"24/7: Drone Operations and the Distributed Work of War" by Madeleine Elish
How does waging war effectively fade into the background for most Americans, even as it is one of the most defining aspects of the United States’ actions and priorities, both domestically and internationally? This dissertation takes up one dimension of this question by ethnographically engaging with a particular mode of contemporary US war making that involves the deployment of drones, large and high-altitude aerial vehicles, remotely controlled from within the United States. Based on fieldwork conducted over fourteen months between 2010 and 2015 within the US with communities involved in the deployment, planning, or assessment of Air Force drone operations, a primary contribution of the dissertation is to refocus critical discourses around drones through the lens of labor and the work entailed in war. By examining the divisions of labor implicated in ongoing drone warfare, a wider set of questions and implications takes shape about the nature of contemporary American war and where different kinds of responsibilities and modes of normalization lie.
The dissertation begins by arguing that the distributions of action and control that characterize drone operations are neither obvious nor necessary, but rather have taken hold only in the context of specific historical conditions of possibility. These conditions are what enable drone operations to be seen as an effective and ideal form of US military engagement, and involve interwoven developments in post-World War II military command and control theory, digital data, global information networks, and a reliance on legal frameworks that render state violence justified. The dissertation also examines the discrepancies between the imagined capacities of “unmanned” and “autonomous” drones and the current practices that constitute and maintain these technologies, which must be continually managed and constructed as effective and legitimate actors through professionalized military discourses and practices.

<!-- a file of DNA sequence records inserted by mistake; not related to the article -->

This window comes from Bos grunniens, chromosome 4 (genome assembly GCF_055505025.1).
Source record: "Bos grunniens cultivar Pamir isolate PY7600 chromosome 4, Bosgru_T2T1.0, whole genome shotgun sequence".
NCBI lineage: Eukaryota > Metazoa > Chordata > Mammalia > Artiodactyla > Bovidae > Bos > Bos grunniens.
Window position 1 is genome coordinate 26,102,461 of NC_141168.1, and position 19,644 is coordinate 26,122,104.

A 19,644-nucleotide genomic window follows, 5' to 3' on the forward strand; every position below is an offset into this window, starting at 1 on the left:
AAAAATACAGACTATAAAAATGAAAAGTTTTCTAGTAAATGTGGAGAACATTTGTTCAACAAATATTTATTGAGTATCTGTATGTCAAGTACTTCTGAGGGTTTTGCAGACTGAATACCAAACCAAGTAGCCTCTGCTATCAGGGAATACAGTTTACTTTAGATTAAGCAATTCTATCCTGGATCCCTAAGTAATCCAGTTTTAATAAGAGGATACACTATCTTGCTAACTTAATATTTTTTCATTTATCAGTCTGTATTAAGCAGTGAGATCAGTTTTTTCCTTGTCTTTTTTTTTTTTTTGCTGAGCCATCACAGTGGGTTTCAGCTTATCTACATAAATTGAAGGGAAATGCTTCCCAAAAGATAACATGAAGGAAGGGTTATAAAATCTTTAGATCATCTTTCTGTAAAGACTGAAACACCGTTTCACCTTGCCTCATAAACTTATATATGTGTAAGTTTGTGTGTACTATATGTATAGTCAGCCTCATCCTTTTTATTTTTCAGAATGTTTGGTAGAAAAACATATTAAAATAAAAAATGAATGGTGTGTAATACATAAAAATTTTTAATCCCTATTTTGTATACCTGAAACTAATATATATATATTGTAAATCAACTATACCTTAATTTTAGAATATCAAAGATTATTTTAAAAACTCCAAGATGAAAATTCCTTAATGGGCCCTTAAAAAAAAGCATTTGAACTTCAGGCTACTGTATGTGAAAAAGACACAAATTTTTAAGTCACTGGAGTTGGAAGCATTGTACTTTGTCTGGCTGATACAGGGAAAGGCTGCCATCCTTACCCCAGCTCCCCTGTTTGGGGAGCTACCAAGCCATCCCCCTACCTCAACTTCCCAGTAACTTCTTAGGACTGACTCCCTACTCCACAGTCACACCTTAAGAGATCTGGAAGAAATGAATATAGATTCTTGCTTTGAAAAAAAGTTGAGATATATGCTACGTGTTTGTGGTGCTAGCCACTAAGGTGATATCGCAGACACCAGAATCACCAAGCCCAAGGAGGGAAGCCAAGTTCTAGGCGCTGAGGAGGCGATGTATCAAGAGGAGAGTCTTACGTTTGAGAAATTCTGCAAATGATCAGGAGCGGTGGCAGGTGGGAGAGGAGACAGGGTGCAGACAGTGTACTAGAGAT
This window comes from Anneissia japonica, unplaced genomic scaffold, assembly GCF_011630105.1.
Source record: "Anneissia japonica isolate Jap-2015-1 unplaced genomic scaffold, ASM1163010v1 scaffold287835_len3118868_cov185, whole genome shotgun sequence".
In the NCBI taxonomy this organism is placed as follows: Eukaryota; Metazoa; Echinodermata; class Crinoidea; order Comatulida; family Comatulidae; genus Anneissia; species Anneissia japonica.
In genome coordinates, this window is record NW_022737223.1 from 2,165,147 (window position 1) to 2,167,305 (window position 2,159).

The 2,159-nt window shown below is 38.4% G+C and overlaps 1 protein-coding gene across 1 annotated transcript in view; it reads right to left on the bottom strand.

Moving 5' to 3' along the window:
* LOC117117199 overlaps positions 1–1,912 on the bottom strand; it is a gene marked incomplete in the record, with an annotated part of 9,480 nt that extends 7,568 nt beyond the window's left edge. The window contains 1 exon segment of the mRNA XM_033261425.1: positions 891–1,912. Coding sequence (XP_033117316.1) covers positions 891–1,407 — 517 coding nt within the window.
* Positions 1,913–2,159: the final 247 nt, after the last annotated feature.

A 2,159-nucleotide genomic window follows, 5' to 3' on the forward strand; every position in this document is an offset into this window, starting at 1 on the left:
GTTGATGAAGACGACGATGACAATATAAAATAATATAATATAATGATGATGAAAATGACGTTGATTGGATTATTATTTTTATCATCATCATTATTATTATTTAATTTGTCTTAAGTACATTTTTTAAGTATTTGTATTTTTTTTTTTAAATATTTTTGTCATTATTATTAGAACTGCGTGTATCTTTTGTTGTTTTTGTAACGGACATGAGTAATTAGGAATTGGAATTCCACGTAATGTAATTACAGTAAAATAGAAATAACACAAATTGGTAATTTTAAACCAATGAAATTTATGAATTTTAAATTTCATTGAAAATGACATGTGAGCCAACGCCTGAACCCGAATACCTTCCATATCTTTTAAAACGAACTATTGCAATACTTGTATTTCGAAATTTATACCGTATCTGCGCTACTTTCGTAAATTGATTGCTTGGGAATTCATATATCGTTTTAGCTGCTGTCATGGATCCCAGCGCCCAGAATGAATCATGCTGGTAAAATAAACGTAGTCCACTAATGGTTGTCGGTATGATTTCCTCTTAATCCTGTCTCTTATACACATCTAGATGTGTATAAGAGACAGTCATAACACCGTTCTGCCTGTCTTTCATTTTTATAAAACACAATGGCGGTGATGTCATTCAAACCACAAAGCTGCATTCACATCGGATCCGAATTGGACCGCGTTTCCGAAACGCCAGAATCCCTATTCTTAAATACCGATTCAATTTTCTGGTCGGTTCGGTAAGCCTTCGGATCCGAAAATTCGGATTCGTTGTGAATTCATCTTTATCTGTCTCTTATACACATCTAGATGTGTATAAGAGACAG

The second half of the dissertation, more ethnographic in focus, examines how drone operations are implicated in changing conceptions of military service and military-civilian distinctions. Through an examination of the tensions and controversies that have arisen around drone pilots, the dissertation presents how Air Force pilots and commanders involved in drone operations construct and position the value of drone operations as meaningful and honorable military service. The analysis demonstrates that while officers put forward the value of their work as professional and altruistic service, at the same time, an irreconcilable tension exists because the military labor of drone operations bears increasing similarity to other forms of contemporary civilian work, characterized by the language of compensation, flexibility, and in/security. The dissertation concludes by proposing the concept of the warzone as a way to encompass all the places in which war occurs, its consequences on the battlefield, but also its sites of execution and the range of people, places, and practices that are implicated in the ongoing conduct of war. The dissertation demonstrates that the increasing deployment of drone operations is a contributing factor to the seeming invisible state of war for the majority of Americans. However, this is not necessarily because war is being conducted at a distance, as most journalists and scholars propose. Rather it is because war is being conducted, sometimes literally, in Americans’ backyards, close-by in the United States, in ways that are obfuscated or rendered merely mundane.